Newspaper Calls on Catholic Church to ‘Excommunicate’ Salvini

Italy's far-right Interior Minister and Deputy Prime Minister Matteo Salvini shakes hands with Franciscan friars at the end of a visit to the Church of the Holy Sepulchre in the Old City of Jerusalem, on December 12, 2018. (Photo by THOMAS COEX / AFP) (Photo credit should read THOMAS COEX/AFP/Getty …

An Italian newspaper has called on the Catholic Church to excommunicate Matteo Salvini, alleging that he flouts Catholic teaching on social justice.

Il Fatto Quotidiano published an article Saturday saying that according to Canon Law Mr. Salvini should be excommunicated because of his attacks on the Church’s representatives and disregard for doctrine.

Salvini responded to the article on Twitter saying the suggestion he should be excommunicated as an unworthy Catholic had reached the point of “comedy.”

“Fewer departures, fewer landings, fewer deaths, and less business for swindlers and mafiosos. Simple no?” Salvini said. “What do you say, tomorrow I can go to Mass..??”

In point of fact, Church doctrine does not encourage politicians to indiscriminately welcome migrants but recognizes their right and duty to regulate immigration for the benefit of the common good.

The record also shows that it has been Catholic prelates, priests, and organizations that have attacked Mr. Salvini, rather than the other way around, calling him everything from Satan to the antichrist.

Last week, an Italian priest railed against supporters of Salvini and his efforts to combat illegal immigration, calling them “insignificant Christians.”

In what Italian media referred to as the “umpteenth attack against Matteo Salvini,” Father Enrico d’Ambrosio, a priest from a parish in the northern Italian town of Campagnola, used his church pulpit last week to assail Mr. Salvini, saying that “anyone who does not welcome [migrants] and votes for that party that closes ports even on Christmas Eve is an insignificant Christian.”

The priest’s words referred to the decision by Mr. Salvini to refuse to allow the Spanish NGO vessel Open Arms to disembark the 311 African migrants it had picked up near the coast of North Africa.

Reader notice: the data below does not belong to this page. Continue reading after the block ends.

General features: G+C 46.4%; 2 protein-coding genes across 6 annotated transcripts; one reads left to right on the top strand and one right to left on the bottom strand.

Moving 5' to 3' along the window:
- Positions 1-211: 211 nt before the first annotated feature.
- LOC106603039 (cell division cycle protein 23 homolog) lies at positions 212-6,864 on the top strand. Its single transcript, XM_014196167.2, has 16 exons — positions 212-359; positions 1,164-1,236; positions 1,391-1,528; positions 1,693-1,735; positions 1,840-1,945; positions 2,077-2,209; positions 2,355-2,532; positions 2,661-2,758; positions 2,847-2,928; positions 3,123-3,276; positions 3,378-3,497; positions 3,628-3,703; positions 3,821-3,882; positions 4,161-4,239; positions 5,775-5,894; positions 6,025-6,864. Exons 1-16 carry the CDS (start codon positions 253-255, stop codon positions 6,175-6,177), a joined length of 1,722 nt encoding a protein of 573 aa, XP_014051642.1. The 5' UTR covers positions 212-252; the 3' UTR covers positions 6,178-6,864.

“My answer is clear: Italian ports are closed!” Salvini Tweeted. “For human traffickers and those who help them, the party is over.”

During a homily in Saint Peter’s Basilica last summer, one Catholic priest referred to Salvini as the “antichrist” and urged the police to practice “civil disobedience to block the deportation of persons back to countries where their lives are at risk.”

In late July, Italy’s largest Catholic magazine attacked Mr. Salvini with a cover story comparing the interior minister to the devil.

The Catholic weekly Famiglia Cristiana placed a photo of Salvini on its cover with the caption “Get behind me, Salvini,” playing on the words of Jesus, “Get behind me, Satan!” reported in Saint Matthew’s Gospel.

In December, another Italian priest accused Salvini’s supporters of “killing God” and said he would close his church on Christmas to protest the minister’s decree reining in illegal immigration.

“If Jesus, Mary, and Joseph were to present themselves today to celebrate his birth, they would be stopped at the border and thrown back, thanks to Salvini’s dirty decree,” said the priest, Father Paolo Farinella.

An Italian bishop published a Christmas letter to the faithful in which he claimed that Salvini’s security decree has abandoned “thousands of immigrants of every color and origin living in our cities.”

When asked how he explains the “unprecedented hostility” toward him from the Catholic establishment in Italy, Mr. Salvini said the opposition has bewilders him.

“Honestly I cannot explain it. So much virulence leaves me truly perplexed,” Salvini said, adding that on the other hand he is “flooded” with mail from Catholics — even priests and bishops — who encourage him to continue carrying out his campaign promises.

Italian media have attributed the pope’s “collapse” in popularity to his insistence on welcoming more and more migrants, which has led many to suggest that he is out of touch with the Italian people and their concerns.
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